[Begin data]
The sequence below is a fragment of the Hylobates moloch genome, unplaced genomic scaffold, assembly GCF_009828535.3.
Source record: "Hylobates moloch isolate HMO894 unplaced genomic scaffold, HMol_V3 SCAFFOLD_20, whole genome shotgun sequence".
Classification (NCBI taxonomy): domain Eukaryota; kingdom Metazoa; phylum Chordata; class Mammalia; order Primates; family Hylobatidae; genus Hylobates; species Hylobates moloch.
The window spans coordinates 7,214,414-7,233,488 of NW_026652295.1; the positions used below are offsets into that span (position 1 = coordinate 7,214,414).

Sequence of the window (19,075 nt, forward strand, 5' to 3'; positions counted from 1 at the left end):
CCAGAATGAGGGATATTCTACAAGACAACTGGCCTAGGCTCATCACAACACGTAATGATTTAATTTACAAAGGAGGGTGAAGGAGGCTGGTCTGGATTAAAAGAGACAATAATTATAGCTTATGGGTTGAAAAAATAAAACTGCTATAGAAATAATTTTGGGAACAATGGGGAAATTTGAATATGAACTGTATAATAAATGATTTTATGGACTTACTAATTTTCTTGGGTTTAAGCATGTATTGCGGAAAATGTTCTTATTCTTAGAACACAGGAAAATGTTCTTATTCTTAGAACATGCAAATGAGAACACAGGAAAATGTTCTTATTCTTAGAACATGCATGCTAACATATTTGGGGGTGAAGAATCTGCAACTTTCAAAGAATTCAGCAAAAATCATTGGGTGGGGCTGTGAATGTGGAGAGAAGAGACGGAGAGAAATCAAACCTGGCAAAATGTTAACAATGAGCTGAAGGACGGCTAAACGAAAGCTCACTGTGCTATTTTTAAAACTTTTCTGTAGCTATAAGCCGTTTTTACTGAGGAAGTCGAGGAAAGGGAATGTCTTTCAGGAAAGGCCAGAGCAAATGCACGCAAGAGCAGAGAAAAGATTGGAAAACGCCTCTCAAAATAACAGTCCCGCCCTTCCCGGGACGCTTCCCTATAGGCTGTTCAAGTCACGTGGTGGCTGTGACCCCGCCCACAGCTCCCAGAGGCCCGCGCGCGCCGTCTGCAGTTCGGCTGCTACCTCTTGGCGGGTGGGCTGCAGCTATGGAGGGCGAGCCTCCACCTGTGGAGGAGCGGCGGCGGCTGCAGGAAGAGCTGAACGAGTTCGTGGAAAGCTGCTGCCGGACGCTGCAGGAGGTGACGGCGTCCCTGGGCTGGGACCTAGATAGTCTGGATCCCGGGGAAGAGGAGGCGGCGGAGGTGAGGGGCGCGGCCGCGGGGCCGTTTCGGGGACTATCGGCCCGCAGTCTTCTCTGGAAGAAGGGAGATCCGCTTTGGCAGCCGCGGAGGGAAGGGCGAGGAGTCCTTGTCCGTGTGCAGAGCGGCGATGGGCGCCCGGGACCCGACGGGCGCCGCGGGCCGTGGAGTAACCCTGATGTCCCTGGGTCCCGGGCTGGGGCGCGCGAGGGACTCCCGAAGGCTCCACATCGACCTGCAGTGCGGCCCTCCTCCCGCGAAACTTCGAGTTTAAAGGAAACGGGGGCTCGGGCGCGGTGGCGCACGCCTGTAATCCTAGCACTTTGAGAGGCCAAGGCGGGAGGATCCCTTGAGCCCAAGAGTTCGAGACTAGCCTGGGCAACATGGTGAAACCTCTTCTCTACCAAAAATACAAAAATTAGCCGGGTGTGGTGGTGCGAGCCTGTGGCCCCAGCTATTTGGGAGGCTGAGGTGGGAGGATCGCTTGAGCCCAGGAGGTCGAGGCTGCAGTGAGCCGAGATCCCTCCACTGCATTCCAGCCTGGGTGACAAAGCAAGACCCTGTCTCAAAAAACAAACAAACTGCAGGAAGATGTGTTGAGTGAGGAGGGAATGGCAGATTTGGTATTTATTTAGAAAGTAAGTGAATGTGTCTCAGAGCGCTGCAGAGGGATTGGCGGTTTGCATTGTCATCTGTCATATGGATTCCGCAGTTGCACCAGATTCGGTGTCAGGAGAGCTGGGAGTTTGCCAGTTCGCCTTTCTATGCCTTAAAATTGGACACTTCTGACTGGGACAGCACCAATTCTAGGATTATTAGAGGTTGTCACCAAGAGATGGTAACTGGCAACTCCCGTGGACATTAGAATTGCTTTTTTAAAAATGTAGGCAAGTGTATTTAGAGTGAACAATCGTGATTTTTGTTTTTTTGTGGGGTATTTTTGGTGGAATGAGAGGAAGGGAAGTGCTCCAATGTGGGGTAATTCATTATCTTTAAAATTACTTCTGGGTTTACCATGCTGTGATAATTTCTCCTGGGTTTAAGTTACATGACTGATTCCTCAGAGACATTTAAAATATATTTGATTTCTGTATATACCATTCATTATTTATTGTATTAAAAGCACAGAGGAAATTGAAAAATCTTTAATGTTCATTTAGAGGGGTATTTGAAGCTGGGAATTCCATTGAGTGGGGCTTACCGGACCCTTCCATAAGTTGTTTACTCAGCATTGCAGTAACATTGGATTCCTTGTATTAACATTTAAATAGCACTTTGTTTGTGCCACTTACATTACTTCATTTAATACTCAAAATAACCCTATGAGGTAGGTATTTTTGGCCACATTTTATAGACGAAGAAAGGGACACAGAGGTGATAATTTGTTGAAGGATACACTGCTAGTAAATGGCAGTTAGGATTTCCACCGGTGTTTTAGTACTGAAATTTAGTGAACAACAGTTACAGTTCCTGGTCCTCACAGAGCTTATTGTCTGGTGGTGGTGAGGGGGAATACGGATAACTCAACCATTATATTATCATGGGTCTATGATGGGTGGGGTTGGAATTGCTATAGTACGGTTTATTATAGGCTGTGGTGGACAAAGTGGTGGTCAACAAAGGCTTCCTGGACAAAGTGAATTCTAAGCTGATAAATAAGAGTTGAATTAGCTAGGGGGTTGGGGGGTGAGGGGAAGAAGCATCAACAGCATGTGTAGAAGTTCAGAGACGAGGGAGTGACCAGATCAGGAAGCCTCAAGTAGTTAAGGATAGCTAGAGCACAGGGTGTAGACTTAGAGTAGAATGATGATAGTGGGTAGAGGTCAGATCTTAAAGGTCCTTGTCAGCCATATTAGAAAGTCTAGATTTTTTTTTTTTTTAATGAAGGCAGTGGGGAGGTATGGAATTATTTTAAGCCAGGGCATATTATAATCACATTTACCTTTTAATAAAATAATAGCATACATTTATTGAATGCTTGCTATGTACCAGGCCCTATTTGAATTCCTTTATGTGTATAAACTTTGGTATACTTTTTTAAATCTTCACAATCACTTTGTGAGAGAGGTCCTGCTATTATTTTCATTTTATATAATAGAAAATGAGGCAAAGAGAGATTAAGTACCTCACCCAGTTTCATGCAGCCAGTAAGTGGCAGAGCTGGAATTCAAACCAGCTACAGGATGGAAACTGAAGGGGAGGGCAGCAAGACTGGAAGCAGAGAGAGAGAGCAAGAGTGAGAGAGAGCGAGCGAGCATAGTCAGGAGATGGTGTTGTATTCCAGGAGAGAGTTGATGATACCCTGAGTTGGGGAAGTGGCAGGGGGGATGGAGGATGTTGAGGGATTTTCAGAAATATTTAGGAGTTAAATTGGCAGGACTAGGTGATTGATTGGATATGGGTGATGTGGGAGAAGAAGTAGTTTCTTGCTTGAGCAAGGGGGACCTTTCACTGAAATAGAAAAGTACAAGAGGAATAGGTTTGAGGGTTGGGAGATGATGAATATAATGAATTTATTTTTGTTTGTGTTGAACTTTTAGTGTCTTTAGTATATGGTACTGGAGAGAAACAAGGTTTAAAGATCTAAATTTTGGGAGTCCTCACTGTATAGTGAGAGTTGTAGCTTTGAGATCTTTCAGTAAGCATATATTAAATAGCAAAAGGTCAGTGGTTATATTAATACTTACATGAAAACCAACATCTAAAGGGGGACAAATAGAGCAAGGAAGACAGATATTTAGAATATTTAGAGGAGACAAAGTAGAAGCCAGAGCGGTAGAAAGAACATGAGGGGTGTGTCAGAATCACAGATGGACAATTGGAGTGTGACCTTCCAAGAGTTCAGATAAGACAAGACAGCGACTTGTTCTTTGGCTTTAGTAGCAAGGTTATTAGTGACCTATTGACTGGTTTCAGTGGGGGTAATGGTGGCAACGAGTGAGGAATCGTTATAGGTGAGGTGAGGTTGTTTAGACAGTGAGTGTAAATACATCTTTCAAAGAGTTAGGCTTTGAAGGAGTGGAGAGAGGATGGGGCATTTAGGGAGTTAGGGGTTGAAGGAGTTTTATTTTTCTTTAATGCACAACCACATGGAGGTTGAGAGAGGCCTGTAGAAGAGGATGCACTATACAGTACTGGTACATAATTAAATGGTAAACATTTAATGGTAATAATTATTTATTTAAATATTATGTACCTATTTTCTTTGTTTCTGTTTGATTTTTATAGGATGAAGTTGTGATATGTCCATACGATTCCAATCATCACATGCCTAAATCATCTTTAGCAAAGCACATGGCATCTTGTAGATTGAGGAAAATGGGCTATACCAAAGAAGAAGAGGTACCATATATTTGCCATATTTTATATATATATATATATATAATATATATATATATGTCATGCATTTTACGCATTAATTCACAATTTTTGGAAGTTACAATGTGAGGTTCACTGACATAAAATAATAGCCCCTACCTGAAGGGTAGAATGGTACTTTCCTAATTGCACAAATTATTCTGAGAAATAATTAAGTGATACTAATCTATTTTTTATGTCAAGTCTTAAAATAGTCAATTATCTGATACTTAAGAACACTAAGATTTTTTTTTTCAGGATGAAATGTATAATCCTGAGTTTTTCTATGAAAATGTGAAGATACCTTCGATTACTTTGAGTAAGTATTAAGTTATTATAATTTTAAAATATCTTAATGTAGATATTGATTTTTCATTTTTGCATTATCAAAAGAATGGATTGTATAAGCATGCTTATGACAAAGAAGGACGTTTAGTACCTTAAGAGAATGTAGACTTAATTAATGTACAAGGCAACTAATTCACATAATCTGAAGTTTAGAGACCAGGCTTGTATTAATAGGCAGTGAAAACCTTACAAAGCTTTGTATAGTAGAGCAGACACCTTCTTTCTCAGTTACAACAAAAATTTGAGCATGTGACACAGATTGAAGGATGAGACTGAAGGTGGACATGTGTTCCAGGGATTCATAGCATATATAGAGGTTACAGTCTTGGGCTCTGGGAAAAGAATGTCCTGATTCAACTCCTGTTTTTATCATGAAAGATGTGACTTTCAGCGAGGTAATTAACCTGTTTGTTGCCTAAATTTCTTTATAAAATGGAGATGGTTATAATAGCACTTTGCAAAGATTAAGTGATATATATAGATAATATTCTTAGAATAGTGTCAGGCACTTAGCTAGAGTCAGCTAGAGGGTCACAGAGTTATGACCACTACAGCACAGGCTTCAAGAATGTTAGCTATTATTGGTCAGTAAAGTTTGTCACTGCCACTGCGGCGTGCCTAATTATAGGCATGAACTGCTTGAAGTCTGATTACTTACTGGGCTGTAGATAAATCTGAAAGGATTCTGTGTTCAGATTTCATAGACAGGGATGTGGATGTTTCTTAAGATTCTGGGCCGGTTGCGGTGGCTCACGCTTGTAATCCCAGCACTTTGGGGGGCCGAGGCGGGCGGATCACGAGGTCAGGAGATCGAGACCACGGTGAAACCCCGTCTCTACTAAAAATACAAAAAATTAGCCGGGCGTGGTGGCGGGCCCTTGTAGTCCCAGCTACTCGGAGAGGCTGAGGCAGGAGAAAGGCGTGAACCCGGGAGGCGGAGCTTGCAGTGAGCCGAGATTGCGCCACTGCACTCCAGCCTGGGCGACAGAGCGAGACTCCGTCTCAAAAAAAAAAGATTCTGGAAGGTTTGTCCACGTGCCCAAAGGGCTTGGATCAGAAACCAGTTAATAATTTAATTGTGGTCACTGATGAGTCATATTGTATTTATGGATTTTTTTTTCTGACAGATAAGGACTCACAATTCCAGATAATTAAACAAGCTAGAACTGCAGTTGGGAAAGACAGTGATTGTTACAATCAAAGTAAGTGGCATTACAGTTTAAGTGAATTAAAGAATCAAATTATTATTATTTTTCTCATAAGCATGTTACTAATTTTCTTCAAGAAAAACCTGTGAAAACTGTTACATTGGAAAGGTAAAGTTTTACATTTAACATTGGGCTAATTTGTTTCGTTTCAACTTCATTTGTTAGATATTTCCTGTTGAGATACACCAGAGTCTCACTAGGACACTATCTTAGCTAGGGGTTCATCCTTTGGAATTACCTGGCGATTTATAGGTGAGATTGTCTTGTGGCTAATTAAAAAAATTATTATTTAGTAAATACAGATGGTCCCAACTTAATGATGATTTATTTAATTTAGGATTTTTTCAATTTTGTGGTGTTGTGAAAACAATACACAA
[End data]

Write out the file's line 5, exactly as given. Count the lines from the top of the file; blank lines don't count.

Sequence of the window (19,075 nt, forward strand, 5' to 3'; positions counted from 1 at the left end):